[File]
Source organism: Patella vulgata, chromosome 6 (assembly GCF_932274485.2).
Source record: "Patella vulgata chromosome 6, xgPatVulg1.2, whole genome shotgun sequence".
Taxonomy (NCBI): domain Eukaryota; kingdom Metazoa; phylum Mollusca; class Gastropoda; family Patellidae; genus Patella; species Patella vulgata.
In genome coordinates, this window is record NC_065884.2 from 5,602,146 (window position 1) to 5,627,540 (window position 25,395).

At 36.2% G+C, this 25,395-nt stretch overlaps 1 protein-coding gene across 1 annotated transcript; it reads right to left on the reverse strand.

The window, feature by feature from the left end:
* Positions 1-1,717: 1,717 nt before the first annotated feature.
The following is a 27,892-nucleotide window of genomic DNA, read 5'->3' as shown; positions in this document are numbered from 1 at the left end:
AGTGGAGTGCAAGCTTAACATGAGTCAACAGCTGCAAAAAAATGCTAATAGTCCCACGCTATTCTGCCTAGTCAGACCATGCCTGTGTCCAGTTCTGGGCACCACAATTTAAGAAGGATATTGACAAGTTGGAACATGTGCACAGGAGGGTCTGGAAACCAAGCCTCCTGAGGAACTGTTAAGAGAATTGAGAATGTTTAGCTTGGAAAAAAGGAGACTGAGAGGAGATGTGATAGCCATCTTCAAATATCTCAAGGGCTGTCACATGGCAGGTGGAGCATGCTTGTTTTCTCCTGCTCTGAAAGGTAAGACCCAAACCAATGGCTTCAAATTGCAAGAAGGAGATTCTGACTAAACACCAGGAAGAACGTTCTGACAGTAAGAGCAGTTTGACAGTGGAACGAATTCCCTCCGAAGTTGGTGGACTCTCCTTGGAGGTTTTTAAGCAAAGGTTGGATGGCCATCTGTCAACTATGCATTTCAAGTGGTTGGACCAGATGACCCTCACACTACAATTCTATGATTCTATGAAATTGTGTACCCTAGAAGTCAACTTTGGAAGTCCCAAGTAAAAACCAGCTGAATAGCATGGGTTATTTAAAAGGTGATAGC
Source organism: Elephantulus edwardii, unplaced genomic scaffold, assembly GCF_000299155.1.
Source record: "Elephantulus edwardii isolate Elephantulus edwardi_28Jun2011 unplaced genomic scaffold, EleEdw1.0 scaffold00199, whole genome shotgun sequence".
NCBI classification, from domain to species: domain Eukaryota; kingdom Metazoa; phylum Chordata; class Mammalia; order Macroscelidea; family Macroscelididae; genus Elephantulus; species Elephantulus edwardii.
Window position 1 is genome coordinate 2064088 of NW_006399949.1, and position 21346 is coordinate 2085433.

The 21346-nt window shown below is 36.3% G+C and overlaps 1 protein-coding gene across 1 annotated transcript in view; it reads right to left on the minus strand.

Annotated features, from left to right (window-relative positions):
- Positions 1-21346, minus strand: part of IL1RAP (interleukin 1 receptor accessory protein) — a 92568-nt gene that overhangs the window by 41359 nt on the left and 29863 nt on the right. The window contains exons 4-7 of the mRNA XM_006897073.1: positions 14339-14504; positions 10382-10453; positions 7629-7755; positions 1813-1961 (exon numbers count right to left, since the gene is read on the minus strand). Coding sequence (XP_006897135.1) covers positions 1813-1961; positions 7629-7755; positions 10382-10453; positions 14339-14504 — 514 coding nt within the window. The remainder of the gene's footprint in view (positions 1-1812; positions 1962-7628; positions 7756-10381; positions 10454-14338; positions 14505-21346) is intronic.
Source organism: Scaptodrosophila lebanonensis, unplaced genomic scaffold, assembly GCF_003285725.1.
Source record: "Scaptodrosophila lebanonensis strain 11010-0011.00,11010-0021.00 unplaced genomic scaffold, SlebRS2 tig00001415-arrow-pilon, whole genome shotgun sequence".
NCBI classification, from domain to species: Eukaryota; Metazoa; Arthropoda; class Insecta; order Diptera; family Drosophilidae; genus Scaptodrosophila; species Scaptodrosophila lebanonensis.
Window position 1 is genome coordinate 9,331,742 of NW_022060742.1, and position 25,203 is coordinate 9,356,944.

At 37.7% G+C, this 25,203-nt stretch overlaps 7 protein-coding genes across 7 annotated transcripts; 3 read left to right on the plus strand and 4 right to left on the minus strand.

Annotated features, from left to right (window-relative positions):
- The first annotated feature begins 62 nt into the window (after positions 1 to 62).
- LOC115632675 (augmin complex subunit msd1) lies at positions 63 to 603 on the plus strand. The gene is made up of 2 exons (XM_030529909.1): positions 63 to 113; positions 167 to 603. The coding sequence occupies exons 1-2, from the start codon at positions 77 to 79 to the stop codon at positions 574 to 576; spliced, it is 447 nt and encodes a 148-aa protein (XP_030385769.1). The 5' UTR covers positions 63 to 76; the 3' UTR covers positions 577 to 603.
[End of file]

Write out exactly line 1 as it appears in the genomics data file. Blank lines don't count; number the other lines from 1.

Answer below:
Source organism: Patella vulgata, chromosome 6 (assembly GCF_932274485.2).